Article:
A week after the election, the mayor met with Trump for more than an hour, alone, and said afterward that he’d laid out his opposition to mass deportation, the widespread implementation of stop-and-frisk, moves to loosen the regulations on Wall Street, and the appointment of Breitbart News’s Stephen Bannon as chief strategist. A few days later, de Blasio chose the backdrop of Cooper Union—where Abraham Lincoln and Barack Obama both made major addresses—to deliver a speech in which he promised that the city “will fight anything we see as undermining our values.… We will use all the tools at our disposal to stand up for our people.” De Blasio pledged to take legal action against any Muslim registry, to defend immigrants against deportations, to refuse participation in any federal stop-and-frisk scheme, and to “ensure women receive the health care they need” if Planned Parenthood is defunded. “This is New York,” the mayor said. “Nothing about who we are changed on Election Day. We are always New York.”

It’s not immediately clear how far beyond New York’s borders de Blasio will be able to carry his message, however. Right after the election, his aides envisioned a quiet role on the national stage. Moreover, the likelihood of a presidential run by Cuomo, who for three years hasn’t missed a chance to thwart and belittle de Blasio regardless of its effects on the city’s residents, will complicate any aspirations the mayor has of leading a progressive push. The good news is that he is not the only big-city mayor ready to oppose Trump. If urban America—substantially foreign-born and richly diverse, the piston in the US economic engine—stands up for a humane and inclusive vision, the long-term prospects for progressive politics could be better than they have been since Franklin Roosevelt allied with big-city Democrats to create the New Deal.

“Given the absence of Democratic Party leadership, either in the White House or Congress, there’s a little bit of a vacuum at the national level in the terms of leadership,” says Fordham University political-science professor Bruce Berg. “Now that nobody’s there, this might be a good time for [de Blasio] and other Democratic mayors to kind of assert themselves.”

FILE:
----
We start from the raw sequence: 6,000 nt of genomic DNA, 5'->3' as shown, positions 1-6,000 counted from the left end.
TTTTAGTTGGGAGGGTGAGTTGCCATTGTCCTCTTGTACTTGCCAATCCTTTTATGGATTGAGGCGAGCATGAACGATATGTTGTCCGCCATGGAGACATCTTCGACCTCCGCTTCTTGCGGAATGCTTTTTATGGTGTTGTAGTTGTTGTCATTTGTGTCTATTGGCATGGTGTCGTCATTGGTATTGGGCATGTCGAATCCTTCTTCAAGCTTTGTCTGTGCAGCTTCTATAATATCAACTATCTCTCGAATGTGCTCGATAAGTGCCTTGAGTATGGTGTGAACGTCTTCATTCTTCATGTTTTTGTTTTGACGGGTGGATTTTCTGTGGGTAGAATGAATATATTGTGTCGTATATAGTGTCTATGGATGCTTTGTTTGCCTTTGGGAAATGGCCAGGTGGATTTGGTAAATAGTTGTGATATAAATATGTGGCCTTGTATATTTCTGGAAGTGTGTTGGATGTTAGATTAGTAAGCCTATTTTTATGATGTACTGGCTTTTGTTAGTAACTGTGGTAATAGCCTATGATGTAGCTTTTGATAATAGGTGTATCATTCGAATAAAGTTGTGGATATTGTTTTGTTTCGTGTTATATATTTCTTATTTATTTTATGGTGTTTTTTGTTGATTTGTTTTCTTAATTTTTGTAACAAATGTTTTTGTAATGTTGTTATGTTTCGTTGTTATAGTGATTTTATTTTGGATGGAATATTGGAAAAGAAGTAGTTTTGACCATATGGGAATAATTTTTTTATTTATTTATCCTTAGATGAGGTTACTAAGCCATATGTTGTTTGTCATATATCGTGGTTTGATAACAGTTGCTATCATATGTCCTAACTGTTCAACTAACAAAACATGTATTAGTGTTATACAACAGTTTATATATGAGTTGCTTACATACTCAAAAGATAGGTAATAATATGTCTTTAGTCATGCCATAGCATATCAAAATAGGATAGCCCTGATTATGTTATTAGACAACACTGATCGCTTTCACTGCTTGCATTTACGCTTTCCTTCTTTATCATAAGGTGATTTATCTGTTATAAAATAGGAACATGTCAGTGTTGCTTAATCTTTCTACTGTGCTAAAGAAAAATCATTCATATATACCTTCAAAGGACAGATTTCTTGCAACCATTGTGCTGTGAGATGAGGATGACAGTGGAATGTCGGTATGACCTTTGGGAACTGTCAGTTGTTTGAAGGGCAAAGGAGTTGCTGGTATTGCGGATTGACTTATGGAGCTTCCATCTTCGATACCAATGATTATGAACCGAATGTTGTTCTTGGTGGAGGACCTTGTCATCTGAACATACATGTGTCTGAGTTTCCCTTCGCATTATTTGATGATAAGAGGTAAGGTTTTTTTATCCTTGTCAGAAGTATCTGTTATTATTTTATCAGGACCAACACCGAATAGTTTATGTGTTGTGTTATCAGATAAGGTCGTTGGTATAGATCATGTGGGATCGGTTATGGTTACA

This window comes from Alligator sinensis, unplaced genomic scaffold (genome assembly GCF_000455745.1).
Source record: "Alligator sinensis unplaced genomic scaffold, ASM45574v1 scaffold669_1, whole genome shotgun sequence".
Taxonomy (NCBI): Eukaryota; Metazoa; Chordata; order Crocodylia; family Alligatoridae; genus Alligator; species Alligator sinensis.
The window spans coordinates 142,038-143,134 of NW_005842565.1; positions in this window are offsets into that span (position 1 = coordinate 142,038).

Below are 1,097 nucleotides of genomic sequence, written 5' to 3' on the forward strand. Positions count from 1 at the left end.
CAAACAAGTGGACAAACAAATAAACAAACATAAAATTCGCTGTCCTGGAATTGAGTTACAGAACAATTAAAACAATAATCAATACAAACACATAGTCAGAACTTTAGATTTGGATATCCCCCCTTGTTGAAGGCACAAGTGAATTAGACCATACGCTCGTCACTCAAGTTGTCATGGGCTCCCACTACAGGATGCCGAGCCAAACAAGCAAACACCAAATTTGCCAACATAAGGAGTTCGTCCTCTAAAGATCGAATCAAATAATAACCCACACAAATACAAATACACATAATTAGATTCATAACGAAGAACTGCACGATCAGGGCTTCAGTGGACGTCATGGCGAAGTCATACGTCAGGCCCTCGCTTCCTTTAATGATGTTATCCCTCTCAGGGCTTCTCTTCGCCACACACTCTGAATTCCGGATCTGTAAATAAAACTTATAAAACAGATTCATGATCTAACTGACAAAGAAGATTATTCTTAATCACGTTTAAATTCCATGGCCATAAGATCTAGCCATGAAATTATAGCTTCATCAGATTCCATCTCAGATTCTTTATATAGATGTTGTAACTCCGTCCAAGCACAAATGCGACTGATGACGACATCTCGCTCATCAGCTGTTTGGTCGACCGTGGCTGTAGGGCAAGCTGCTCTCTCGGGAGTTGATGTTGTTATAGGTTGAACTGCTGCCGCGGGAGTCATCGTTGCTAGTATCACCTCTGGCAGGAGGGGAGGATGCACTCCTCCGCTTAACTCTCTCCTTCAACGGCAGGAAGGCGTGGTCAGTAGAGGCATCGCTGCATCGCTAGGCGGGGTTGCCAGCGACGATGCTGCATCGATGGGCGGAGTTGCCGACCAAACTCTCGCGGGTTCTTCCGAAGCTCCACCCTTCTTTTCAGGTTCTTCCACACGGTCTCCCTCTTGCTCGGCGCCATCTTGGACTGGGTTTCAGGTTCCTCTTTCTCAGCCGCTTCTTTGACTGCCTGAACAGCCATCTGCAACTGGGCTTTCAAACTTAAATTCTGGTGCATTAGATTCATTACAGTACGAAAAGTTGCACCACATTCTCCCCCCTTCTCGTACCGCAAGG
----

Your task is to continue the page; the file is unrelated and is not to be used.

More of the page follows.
Even so, priority number one for de Blasio is winning a second term, and another round of jet-setting around the country would hand his opponents a juicy talking point—so for now, expect him to wage his resistance from the 212 and 718 area codes. Even on that familiar terrain, however, de Blasio knows he has potent enemies. “There’s certainly still opposition from the hedge-fund world,” he told The Nation. “There’s opposition in the landlord lobby. There’s focal points of opposition—some elements of the charter-school community.”

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Of course, that isn’t the full roster of foes. De Blasio also has critics on the left, especially on the issue that boosted his campaign for mayor—police reform—and on his affordable-housing program, the policy that will anchor his legacy.

The use of stop-and-frisk has been dramatically reduced, arrests are down, city cops are slated to get implicit-bias training, and de Blasio’s new neighborhood-policing initiative aims to make individual officers more accountable to the communities they patrol. But a number of advocates, including the New York Civil Liberties Union and the Police Reform Organizing Project, have expressed alarm about the persistence of “broken windows” policing, especially since people of color experience the vast majority of arrests for “quality of life” crimes like turnstile-jumping and criminal trespass. “Broken windows’ time has passed,” said Queens Councilman Rory Lancman, speaking to the city’s outgoing police commissioner, Bill Bratton, when the latter defended the policing model this past fall. “It’s a model that’s harming police-community relations and safety in general.”

Advocates are also angry with de Blasio’s opposition to laws that would make police choke holds a crime and increase the New York Police Department’s transparency; the administration has pushed, instead, to deal with those matters through the NYPD’s internal regulations. He is “managing to lose both the cops and the left at the same time,” says Baruch’s Birdsell, “so that is not a winning issue for Bill de Blasio.”